Mapping: Here and now

Nokia Navteq software maps Berlin

Audi, BMW and Daimler are buying Here from Nokia — but not to make a profit

RBS: about time, too

The UK government is selling some of its shares in the bank. It should have done so years ago

Greek banks: Grecian burns

Creditors do not grasp the urgency of recapitalising Greek banks

Exor/Partner Re: Safety in numbers

Conglomerates, even interesting ones, demand a discount

Heineken: export strength lager

First-half results from the Dutch brewer highlighted why it is often touted as a takeover target

HSBC: being picky

Bank becoming more choosy about deploying money as chief needs to put excitement into share price

boardroom
©Jim Winslet

Executive pay: ratio wrangle

In a multinational corporate world it’s all relative

AUSTIN, TX - MARCH 16: General atmosphere at the kick-off of SoulCycle at the Spotify House during SXSW 2015 on March 16, 2015 in Austin, Texas. (Photo by Alli Harvey/Getty Images for Spotify)

SoulCycle: reinventing the wheel

Physical and emotional wellbeing are yours for $34 a session

European carmakers: hot hatches

Investors look under the bonnet for the best growth engines

Lloyds Banking Group: horse play

UK government’s public offer plan seems a costly folly

  • No, Amazon is not more “valuable” than Wal-Mart

    Here are some breathless headlines from various news outlets on Thursday night:

  • Apple: set your Watches for January

    The market seems to have moved from last night’s unseemly panic to a state of resigned disappointment. Apples’s shares were briefly down 8 per cent in the late trading Tuesday, after it released its June quarter earnings report. On Wednesday afternoon the shares closed down just 4 per cent.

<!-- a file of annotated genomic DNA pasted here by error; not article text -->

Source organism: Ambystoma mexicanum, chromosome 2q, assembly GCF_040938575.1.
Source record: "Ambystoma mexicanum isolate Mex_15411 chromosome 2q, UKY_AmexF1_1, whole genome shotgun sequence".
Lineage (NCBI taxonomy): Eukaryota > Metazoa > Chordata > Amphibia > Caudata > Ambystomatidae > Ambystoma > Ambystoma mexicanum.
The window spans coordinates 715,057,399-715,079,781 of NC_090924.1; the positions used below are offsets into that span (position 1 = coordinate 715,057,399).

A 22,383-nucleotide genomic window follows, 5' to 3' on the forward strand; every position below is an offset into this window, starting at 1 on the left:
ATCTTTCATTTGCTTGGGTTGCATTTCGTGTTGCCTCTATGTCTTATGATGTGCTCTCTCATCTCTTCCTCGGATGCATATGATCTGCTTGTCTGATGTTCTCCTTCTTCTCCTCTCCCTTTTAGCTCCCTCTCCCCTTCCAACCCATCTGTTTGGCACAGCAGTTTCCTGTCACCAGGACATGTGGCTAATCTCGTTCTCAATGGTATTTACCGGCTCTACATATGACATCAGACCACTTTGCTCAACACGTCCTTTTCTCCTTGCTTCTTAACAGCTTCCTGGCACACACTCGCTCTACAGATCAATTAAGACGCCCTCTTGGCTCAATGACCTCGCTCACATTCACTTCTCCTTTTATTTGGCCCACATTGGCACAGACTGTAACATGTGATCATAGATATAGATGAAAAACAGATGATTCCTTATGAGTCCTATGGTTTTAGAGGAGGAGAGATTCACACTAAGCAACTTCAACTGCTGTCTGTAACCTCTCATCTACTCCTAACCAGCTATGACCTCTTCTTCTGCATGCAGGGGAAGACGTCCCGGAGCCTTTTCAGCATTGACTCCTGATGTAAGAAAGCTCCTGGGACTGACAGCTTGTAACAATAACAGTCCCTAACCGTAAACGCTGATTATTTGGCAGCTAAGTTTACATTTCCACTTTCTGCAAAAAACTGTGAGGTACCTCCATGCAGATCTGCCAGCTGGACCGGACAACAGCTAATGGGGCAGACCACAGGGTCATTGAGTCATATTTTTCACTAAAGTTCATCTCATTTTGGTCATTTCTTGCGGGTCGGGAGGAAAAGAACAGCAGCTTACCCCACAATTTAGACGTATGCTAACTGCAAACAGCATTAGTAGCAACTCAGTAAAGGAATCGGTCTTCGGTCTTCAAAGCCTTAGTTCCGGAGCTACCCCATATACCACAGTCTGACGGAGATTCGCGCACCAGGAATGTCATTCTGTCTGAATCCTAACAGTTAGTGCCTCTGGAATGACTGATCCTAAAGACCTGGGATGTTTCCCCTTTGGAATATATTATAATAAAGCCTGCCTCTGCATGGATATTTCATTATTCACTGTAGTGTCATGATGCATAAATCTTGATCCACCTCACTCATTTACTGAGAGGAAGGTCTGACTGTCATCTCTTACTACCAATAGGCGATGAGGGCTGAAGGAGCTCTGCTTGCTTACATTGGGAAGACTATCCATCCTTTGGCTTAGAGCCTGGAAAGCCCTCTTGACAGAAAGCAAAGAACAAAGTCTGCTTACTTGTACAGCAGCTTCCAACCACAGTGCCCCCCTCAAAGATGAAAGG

• Swatch: from bulls to bearers (and back)

    Swatch's bearer shares once traded at an 18 per cent premium to its registered shares. Having fallen for two years, the premium may be about to widen again

  • Lipstick on the collar

    We’ve talked about equity collars before in stock-for-stock M&A transactions. The idea is that the selling shareholders who are worried about downwards movements in the stock price of the acquiror, get an upward adjustment in the exchange ratio if the acquiror’s stock price falls. Such collars are typically symmetrical so if the acquiror’s stock price rises, the exchange ratio is then adjusted downward.

    The Coty/P&G Beauty brands combination from last week provides a rare example of a collar on debt. Coty is combining with the P&G businesses in a so-called Reverse Morris Trust. P&G will separate the unit and then combine it with Coty so that P&G shareholders will own 52 per cent of the new Coty. That proportion is crucial. Because P&G shareholders maintain control, the transaction is tax-free at the corporate and shareholder level.

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